Marathon Speedway station to be a welcome addition to Oakwood I-74 exit

via The News-Gazette

On the heels of celebrating a $15 million investment in the newly-opened Love’s Travel Stop along Interstate 74 in Oakwood, local officials are eagerly anticipating yet another development this year in that area.

“It’s very exciting,” said Bob Parr, an Oakwood Village Board member, who met Thursday with representatives of the project: a Marathon Speedway store and gas station. Parr said that while semitrailer trucks and passenger cars can fuel up there, it won’t be an actual truck stop.

In other words, big rigs won’t be able to park there for more than two hours at a time.

“I’ve been working on this project for two years,” said Parr, relaying that Oakwood was contacted by Marathon officials about the site that Love’s acquired, but the company found this new site, a 6-acre parcel on the south side of Oakwood’s I-74 interchange, directly across from the McDonald’s restaurant. Parr said construction is expected to begin late this spring.

Total investment in this latest Oakwood-area project is expected to be $7.2 million, and it will employ 30 to 35 full- and part-time workers, according to Vicki Haugen, CEO and president of Vermilion Advantage, a nonprofit organization that works to facilitate economic development in Vermilion County.

Haugen, whose office recently released a year-in-review report of economic development activity in 2018, including the two Oakwood projects, said last year was a good year for development throughout the county.

“It really was, and 2019 is shaping up to be even stronger,” said Haugen, whose report summarizes a dozen projects last year in which Vermilion Advantage assisted with new business developments or expansions.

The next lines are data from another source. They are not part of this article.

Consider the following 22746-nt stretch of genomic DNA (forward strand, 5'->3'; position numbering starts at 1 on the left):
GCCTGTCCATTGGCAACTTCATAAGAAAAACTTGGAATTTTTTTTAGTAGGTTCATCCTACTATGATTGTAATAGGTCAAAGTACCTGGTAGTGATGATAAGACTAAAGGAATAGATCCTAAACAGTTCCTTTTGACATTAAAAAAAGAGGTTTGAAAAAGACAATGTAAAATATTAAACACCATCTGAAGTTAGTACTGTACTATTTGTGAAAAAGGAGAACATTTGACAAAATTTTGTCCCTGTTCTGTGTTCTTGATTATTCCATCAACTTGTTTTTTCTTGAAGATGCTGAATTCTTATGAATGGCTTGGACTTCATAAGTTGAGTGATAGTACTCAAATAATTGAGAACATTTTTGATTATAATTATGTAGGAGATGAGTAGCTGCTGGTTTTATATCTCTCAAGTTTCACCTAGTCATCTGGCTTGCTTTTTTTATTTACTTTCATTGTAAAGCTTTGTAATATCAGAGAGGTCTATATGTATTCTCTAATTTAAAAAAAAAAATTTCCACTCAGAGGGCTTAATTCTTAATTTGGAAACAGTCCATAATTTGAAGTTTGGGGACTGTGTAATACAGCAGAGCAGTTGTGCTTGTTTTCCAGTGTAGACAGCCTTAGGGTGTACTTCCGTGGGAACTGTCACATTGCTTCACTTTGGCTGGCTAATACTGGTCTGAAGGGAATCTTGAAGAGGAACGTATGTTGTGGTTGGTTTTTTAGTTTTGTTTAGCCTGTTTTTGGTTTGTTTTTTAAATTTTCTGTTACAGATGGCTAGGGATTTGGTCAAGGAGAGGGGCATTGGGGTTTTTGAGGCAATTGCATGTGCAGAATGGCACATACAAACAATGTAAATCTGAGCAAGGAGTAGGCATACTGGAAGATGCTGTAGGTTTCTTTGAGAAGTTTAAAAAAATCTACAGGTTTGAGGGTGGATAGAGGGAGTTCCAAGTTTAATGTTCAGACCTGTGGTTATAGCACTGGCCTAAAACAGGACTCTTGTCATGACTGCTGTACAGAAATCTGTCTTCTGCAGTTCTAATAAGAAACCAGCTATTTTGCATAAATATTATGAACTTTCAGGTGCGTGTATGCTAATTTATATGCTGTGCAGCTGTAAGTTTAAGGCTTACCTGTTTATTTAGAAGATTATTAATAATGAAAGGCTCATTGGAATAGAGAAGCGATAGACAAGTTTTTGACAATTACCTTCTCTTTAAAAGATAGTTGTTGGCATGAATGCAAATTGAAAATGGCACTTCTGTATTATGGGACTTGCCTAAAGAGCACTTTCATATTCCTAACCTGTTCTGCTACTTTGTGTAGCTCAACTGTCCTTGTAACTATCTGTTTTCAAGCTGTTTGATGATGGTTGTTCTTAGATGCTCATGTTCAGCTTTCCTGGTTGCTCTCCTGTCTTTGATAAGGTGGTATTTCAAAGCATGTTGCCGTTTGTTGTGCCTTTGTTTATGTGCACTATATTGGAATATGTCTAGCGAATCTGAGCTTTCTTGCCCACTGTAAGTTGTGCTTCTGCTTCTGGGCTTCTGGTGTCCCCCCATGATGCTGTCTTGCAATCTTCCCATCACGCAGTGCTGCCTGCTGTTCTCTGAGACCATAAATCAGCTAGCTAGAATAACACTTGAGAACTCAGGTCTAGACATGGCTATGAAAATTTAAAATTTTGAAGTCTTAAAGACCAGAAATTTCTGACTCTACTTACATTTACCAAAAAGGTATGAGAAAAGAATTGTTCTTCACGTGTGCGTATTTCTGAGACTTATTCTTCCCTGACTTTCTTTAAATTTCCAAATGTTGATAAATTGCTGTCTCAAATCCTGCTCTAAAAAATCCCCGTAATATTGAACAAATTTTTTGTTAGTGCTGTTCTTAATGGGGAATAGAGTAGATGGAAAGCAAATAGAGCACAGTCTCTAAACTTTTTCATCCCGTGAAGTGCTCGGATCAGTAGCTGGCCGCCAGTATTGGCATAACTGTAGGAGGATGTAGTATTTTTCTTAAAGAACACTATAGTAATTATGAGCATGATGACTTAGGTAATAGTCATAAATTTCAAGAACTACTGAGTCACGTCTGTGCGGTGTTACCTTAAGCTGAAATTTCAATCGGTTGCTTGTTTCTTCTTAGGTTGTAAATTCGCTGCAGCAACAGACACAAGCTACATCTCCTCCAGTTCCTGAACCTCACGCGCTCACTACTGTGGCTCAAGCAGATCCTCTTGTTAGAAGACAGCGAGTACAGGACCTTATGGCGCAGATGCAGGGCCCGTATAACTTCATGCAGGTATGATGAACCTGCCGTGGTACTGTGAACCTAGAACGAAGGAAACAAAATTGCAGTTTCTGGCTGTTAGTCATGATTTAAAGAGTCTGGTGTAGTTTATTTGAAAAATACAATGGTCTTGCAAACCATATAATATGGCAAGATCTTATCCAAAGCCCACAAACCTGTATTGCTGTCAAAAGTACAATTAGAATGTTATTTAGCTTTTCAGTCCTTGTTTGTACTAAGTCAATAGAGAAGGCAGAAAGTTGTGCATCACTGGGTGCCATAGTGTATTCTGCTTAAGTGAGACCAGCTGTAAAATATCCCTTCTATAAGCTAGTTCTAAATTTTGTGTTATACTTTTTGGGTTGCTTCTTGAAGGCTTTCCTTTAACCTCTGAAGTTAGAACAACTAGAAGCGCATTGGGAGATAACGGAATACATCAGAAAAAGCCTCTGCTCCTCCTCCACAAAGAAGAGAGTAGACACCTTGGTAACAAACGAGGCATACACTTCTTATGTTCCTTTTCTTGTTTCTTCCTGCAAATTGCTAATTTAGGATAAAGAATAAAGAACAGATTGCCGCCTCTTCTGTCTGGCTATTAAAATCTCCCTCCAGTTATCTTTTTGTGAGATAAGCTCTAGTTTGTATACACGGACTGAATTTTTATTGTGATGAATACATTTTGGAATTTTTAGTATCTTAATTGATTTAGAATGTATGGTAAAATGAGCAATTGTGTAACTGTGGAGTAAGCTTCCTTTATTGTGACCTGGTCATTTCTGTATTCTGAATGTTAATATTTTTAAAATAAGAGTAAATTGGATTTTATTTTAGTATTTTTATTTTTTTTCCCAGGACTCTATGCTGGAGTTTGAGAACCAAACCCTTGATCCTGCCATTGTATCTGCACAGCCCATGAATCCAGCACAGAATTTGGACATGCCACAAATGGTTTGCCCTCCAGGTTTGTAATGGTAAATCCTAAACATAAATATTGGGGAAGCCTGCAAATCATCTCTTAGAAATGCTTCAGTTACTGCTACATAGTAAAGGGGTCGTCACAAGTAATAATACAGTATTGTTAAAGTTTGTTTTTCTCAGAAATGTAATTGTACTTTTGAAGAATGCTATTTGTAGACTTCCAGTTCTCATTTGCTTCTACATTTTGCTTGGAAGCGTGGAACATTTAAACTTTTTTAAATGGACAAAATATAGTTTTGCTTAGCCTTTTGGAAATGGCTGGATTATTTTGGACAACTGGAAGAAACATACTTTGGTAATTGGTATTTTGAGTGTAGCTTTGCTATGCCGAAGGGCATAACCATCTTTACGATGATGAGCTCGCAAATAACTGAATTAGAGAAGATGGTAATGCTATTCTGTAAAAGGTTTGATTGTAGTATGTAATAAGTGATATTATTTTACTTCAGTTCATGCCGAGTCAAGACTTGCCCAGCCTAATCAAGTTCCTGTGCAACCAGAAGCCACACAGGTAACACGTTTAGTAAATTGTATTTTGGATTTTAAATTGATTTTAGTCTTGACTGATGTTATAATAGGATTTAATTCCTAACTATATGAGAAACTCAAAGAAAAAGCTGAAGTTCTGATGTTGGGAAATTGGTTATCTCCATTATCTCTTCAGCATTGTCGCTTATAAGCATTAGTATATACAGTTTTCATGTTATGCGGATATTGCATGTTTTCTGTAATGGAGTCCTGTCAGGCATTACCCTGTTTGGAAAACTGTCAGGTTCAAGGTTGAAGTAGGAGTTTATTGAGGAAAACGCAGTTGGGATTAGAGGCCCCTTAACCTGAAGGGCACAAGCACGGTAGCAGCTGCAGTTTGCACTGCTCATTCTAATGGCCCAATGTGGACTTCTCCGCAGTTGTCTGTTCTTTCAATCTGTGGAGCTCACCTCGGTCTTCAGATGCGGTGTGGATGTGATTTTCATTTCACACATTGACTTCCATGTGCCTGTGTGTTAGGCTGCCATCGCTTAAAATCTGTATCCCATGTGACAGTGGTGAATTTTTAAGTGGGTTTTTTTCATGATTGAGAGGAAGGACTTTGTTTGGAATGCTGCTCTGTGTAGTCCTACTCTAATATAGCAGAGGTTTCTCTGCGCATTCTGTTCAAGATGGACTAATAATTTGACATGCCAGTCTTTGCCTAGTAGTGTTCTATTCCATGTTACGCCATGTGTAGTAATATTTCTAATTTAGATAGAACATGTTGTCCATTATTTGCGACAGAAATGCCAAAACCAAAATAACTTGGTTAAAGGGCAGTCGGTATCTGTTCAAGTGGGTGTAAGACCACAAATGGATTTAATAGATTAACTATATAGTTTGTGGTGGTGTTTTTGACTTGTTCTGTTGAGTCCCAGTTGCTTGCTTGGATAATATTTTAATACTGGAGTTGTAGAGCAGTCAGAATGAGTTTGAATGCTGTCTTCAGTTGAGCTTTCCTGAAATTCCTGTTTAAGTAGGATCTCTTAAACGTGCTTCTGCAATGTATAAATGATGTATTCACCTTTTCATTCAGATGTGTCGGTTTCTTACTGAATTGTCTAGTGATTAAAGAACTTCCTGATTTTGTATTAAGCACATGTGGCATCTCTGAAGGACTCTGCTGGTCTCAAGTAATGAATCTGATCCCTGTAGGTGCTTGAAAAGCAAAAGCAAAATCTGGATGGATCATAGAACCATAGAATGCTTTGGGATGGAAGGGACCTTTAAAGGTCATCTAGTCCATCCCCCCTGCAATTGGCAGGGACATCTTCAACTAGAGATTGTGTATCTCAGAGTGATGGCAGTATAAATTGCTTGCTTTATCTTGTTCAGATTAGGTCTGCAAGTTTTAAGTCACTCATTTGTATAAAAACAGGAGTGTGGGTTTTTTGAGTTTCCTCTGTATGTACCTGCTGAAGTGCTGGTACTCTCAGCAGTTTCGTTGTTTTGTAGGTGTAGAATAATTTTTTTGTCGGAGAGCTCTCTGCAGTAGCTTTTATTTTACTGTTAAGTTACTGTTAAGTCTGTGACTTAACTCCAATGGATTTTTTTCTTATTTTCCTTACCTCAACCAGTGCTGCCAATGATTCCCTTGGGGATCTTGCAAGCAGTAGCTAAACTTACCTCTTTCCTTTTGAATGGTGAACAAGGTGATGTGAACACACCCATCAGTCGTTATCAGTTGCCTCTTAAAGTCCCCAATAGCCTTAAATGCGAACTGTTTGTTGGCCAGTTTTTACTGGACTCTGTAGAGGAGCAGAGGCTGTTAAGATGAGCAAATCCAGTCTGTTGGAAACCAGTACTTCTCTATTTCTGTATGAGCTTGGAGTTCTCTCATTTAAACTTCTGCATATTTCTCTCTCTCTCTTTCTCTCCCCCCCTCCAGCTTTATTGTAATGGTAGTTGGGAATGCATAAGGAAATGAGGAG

The biggest was the announcement of a $20 million building expansion at Flex-N-Gate Plastics on Lynch Road east of Danville that will result 134 more full-time jobs once complete.

And Vermilion Advantage said it has four active prospective projects in the works — three manufacturing and one professional office development — though Haugen said she is unable to disclose too many details.

One of the manufacturing projects, said Haugen, has moved forward with purchasing and closing on an existing, vacant facility in the area and will make an announcement soon.

That prospective manufacturing project and two others would all provide new job opportunities, she said.

The Danville area is one of three finalists — the only site in Illinois — for a manufacturing project that would provide 70-plus jobs, she said. A second prospective project would bring a $55 million investment and around 200 jobs starting in 2020, and the third is a food manufacturing project that would provide 30 to 40 jobs. The prospective professional office development would be more than a $65 million investment, but a total job count is not yet available, according to Haugen.

And as for existing area businesses, many expect to be hiring soon and no layoffs are anticipated, according to Vermilion Advantage, which is finishing up its quarterly survey of local employers that looks back at the last quarter of 2018 and ahead to 2019.

“We need more people who are skilled to fill some of these jobs,” said Haugen, who added that Vermilion County is facing the same challenges as the rest of the nation — finding qualified, skilled people to fill available positions. “There are a lot of strong indicators moving forward. So we expect it to be a good year.”


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